The department engaged the Ballast Water Collaborative, a group of experts from academia, government, the shipping industry, testing facilities, treatment vendors and nonprofit organizations in an unprecedented in-depth discussion and review of ballast water treatment technologies and the science available to measure their effectiveness. The collaborative concurred with the latest science and technology reports that treatment systems have not been approved to the level Wisconsin's standard required and cannot be measured to that level to prove the treatment effectiveness. The group concluded that technology does not yet exist to verify whether a treatment system can rid ballast water of organisms effectively enough to meet Wisconsin's standard. A feasibility report (pdf)) based on the findings is available on the DNR website. This standard is set at a level of 100 times the International Maritime Organization standard.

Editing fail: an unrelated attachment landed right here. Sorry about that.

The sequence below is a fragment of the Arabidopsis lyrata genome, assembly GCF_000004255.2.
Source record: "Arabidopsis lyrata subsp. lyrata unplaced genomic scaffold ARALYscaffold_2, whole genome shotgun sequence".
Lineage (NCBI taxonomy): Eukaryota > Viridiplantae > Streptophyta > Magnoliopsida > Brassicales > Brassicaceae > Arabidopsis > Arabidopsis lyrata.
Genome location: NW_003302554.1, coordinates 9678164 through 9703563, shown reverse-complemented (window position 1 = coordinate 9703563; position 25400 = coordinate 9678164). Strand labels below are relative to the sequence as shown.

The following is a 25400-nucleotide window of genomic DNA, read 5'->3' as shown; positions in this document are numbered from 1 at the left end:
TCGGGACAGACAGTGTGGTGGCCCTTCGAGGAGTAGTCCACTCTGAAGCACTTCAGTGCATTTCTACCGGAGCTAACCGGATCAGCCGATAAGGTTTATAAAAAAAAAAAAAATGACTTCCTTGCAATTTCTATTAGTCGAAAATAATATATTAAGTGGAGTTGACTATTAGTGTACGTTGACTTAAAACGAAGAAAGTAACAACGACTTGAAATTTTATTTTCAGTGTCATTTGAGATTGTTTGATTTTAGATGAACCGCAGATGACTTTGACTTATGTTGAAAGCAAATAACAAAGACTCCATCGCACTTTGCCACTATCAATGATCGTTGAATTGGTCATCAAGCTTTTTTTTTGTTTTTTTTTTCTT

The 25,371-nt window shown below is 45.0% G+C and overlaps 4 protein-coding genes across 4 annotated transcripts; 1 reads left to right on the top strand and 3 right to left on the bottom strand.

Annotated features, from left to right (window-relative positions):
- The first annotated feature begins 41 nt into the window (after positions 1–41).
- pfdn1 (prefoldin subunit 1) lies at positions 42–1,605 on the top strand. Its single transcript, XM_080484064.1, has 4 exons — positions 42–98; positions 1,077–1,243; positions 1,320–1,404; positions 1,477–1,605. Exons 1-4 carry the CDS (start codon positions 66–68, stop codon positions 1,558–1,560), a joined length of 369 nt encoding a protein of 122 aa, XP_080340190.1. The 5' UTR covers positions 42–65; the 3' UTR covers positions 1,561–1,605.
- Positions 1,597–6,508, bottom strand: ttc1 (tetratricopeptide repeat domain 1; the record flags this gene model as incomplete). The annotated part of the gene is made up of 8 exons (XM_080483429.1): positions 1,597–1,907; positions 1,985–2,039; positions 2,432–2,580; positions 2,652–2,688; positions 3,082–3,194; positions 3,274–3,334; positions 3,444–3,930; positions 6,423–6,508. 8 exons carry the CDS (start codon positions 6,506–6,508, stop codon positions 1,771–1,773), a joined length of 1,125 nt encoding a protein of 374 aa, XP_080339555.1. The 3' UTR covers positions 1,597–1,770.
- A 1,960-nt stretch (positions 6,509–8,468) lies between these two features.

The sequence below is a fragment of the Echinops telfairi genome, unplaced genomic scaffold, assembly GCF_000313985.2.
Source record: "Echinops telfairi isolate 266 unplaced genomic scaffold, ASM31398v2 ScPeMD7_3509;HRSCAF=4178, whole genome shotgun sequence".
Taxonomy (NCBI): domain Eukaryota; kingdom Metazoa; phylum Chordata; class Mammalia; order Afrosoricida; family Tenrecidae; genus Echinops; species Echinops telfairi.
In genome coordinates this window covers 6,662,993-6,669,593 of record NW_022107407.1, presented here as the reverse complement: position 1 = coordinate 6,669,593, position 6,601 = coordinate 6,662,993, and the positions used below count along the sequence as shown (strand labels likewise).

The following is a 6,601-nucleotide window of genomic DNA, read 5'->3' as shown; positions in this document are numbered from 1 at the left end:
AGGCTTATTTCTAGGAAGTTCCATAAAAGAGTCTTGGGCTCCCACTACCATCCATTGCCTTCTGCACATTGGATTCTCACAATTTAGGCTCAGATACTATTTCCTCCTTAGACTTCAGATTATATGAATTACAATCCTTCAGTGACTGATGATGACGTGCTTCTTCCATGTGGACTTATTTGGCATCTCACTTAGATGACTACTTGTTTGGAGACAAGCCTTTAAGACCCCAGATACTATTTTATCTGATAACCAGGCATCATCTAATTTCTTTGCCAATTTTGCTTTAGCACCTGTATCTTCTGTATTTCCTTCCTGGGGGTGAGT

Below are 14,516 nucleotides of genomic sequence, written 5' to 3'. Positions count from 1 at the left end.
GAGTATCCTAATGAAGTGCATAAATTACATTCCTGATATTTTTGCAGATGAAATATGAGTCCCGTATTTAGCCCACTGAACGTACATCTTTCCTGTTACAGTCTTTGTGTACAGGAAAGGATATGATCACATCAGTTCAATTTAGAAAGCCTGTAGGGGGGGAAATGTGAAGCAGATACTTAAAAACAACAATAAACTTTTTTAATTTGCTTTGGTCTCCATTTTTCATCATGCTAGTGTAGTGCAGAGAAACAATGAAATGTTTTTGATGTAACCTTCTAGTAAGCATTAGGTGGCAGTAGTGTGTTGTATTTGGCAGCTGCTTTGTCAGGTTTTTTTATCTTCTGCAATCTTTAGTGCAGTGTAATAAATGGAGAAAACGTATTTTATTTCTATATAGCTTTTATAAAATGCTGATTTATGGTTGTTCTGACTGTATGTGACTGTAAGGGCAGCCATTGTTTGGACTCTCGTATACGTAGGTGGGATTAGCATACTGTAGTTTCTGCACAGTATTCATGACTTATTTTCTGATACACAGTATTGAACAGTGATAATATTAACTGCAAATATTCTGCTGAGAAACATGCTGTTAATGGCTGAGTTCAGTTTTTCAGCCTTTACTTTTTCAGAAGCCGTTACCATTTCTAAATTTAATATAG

After considering the best science and technology now available, Wisconsin is proposing to set the discharge standard in the permit modification to the international standard. Under the proposal, Wisconsin would continue to require oceangoing ships to treat ballast water to reduce the remaining organisms to a level that meets the international numerical standard.

To provide added protection, Wisconsin is also proposing to continue requiring ships to flush their ballast tanks at sea. This ballast water exchange process is now required by the federal government but is likely to change when revised federal rules are final, according to Matt Frank, secretary of the Wisconsin Department of Natural Resources.